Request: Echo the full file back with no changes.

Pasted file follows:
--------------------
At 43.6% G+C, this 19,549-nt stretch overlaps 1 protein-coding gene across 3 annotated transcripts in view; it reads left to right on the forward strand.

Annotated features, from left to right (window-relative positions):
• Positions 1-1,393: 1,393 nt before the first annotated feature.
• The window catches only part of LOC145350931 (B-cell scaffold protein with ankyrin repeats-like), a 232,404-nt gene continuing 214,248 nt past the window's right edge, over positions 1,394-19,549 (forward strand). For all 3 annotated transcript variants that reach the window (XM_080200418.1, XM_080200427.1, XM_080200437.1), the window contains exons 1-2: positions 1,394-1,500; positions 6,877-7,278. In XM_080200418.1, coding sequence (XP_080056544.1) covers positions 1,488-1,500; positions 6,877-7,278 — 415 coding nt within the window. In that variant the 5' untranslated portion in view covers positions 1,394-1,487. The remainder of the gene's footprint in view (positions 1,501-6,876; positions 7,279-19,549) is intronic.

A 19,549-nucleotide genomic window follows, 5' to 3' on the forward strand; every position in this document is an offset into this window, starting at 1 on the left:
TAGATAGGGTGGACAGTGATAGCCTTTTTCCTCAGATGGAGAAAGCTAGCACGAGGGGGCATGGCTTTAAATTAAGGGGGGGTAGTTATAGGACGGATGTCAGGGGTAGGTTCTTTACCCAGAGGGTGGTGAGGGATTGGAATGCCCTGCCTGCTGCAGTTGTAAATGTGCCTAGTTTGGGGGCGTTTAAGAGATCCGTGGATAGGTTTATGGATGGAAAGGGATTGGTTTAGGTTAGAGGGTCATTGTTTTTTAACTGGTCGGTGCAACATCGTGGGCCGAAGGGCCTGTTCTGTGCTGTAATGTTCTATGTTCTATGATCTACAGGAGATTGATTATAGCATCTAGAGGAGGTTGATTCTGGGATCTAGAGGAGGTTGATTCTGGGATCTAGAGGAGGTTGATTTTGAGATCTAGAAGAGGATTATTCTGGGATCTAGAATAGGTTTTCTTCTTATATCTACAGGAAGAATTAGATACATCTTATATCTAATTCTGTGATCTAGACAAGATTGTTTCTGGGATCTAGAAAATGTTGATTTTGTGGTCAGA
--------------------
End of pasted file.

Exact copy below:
At 43.6% G+C, this 19,549-nt stretch overlaps 1 protein-coding gene across 3 annotated transcripts in view; it reads left to right on the forward strand.

Annotated features, from left to right (window-relative positions):
• Positions 1-1,393: 1,393 nt before the first annotated feature.
• The window catches only part of LOC145350931 (B-cell scaffold protein with ankyrin repeats-like), a 232,404-nt gene continuing 214,248 nt past the window's right edge, over positions 1,394-19,549 (forward strand). For all 3 annotated transcript variants that reach the window (XM_080200418.1, XM_080200427.1, XM_080200437.1), the window contains exons 1-2: positions 1,394-1,500; positions 6,877-7,278. In XM_080200418.1, coding sequence (XP_080056544.1) covers positions 1,488-1,500; positions 6,877-7,278 — 415 coding nt within the window. In that variant the 5' untranslated portion in view covers positions 1,394-1,487. The remainder of the gene's footprint in view (positions 1,501-6,876; positions 7,279-19,549) is intronic.

A 19,549-nucleotide genomic window follows, 5' to 3' on the forward strand; every position in this document is an offset into this window, starting at 1 on the left:
TAGATAGGGTGGACAGTGATAGCCTTTTTCCTCAGATGGAGAAAGCTAGCACGAGGGGGCATGGCTTTAAATTAAGGGGGGGTAGTTATAGGACGGATGTCAGGGGTAGGTTCTTTACCCAGAGGGTGGTGAGGGATTGGAATGCCCTGCCTGCTGCAGTTGTAAATGTGCCTAGTTTGGGGGCGTTTAAGAGATCCGTGGATAGGTTTATGGATGGAAAGGGATTGGTTTAGGTTAGAGGGTCATTGTTTTTTAACTGGTCGGTGCAACATCGTGGGCCGAAGGGCCTGTTCTGTGCTGTAATGTTCTATGTTCTATGATCTACAGGAGATTGATTATAGCATCTAGAGGAGGTTGATTCTGGGATCTAGAGGAGGTTGATTCTGGGATCTAGAGGAGGTTGATTTTGAGATCTAGAAGAGGATTATTCTGGGATCTAGAATAGGTTTTCTTCTTATATCTACAGGAAGAATTAGATACATCTTATATCTAATTCTGTGATCTAGACAAGATTGTTTCTGGGATCTAGAAAATGTTGATTTTGTGGTCAGA